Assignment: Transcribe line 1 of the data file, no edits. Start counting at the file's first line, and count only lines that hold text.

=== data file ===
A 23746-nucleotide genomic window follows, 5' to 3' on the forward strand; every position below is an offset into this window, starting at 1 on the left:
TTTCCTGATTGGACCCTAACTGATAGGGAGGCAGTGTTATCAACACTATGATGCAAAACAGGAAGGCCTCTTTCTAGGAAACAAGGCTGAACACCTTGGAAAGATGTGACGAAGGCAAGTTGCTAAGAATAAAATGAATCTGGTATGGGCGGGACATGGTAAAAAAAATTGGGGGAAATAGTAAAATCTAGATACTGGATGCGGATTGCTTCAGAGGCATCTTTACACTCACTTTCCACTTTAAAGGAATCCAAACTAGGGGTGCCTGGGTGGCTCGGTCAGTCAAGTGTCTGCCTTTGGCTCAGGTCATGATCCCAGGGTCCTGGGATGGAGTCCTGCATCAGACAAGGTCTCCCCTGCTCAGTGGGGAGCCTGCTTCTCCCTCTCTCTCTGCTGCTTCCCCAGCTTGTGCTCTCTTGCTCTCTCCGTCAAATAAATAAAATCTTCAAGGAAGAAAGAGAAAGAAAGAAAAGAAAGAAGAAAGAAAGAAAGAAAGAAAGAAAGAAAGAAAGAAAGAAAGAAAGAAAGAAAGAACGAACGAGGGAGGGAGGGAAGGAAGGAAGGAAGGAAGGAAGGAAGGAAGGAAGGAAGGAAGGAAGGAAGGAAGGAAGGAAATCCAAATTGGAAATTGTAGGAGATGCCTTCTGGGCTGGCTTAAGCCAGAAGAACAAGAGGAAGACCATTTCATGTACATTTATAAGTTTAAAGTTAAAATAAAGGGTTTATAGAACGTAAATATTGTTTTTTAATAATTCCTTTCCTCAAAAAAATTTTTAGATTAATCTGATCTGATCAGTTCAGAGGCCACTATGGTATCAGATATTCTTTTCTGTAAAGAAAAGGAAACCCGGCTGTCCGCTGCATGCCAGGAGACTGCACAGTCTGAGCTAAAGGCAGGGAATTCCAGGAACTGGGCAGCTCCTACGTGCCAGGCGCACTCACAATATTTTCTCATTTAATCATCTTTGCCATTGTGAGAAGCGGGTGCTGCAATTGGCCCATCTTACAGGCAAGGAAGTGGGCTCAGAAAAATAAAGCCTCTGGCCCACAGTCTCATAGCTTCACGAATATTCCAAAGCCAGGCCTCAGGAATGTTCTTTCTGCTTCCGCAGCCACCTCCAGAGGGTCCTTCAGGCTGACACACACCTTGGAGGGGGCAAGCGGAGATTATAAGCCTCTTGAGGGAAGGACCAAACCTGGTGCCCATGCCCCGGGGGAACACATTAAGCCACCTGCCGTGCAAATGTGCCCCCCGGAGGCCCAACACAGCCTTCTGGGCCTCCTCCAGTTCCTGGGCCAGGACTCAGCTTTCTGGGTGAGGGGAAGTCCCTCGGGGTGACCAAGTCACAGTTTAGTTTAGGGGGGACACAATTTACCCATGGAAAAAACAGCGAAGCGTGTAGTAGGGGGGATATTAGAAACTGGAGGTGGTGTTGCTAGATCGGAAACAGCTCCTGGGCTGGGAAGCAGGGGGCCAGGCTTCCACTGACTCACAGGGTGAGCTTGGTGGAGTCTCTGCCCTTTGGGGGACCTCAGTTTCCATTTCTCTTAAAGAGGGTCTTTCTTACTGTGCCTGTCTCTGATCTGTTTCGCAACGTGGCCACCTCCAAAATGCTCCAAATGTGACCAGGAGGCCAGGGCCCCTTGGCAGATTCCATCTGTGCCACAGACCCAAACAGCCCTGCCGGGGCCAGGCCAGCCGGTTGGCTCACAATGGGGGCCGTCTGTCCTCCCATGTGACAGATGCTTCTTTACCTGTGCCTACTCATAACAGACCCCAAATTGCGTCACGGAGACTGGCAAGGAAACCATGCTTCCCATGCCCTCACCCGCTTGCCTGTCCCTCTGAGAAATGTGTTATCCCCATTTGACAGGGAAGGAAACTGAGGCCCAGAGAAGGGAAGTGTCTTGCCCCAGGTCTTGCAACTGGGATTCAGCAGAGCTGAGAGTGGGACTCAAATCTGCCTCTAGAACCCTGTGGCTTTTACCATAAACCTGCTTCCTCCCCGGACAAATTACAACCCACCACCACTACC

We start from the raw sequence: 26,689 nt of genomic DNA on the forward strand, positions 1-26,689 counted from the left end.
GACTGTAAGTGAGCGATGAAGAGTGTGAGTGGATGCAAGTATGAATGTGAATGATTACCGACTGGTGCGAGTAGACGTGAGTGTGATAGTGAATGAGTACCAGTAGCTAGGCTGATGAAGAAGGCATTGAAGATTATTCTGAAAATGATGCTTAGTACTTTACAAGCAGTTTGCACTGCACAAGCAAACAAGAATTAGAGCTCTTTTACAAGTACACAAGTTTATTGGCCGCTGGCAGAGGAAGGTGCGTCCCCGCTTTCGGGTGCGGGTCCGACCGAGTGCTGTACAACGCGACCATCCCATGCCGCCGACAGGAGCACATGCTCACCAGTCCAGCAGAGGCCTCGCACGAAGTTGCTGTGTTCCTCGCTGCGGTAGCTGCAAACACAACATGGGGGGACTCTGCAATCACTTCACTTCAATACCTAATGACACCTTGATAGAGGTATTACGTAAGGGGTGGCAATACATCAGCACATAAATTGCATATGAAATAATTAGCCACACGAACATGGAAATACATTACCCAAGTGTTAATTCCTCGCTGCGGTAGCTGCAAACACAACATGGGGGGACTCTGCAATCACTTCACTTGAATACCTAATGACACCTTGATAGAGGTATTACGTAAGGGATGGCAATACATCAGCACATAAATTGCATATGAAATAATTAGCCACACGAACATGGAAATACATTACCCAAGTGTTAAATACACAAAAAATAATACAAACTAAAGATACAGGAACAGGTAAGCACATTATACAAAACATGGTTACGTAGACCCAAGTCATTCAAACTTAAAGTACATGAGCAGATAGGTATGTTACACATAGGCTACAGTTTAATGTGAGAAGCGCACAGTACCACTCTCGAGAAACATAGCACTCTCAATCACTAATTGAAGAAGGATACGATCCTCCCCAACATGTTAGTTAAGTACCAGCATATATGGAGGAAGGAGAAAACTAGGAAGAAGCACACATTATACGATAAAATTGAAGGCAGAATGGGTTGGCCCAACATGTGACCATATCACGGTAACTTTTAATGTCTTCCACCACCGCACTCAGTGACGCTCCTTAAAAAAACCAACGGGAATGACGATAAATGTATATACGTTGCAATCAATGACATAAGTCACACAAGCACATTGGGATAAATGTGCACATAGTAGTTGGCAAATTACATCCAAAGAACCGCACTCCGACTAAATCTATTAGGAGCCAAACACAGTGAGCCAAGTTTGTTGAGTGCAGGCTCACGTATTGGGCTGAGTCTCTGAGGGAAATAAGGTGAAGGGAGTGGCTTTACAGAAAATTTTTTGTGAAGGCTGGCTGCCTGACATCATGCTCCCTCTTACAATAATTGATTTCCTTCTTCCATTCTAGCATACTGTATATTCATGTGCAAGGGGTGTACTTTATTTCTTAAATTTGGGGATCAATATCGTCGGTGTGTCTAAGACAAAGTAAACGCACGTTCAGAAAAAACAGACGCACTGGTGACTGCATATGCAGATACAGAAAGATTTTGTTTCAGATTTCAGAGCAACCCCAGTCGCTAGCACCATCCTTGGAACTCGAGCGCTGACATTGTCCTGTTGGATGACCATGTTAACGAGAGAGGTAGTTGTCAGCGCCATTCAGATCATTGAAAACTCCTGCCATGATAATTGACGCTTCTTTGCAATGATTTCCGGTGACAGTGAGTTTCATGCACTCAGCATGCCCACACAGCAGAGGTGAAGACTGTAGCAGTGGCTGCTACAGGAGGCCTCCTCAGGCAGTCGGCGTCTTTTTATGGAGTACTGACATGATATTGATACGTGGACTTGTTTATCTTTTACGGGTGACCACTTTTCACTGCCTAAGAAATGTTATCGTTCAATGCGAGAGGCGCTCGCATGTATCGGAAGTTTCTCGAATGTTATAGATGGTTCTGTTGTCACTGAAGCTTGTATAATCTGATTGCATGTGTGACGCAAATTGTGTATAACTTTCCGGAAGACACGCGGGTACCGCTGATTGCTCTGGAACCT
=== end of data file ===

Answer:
A 23746-nucleotide genomic window follows, 5' to 3' on the forward strand; every position below is an offset into this window, starting at 1 on the left: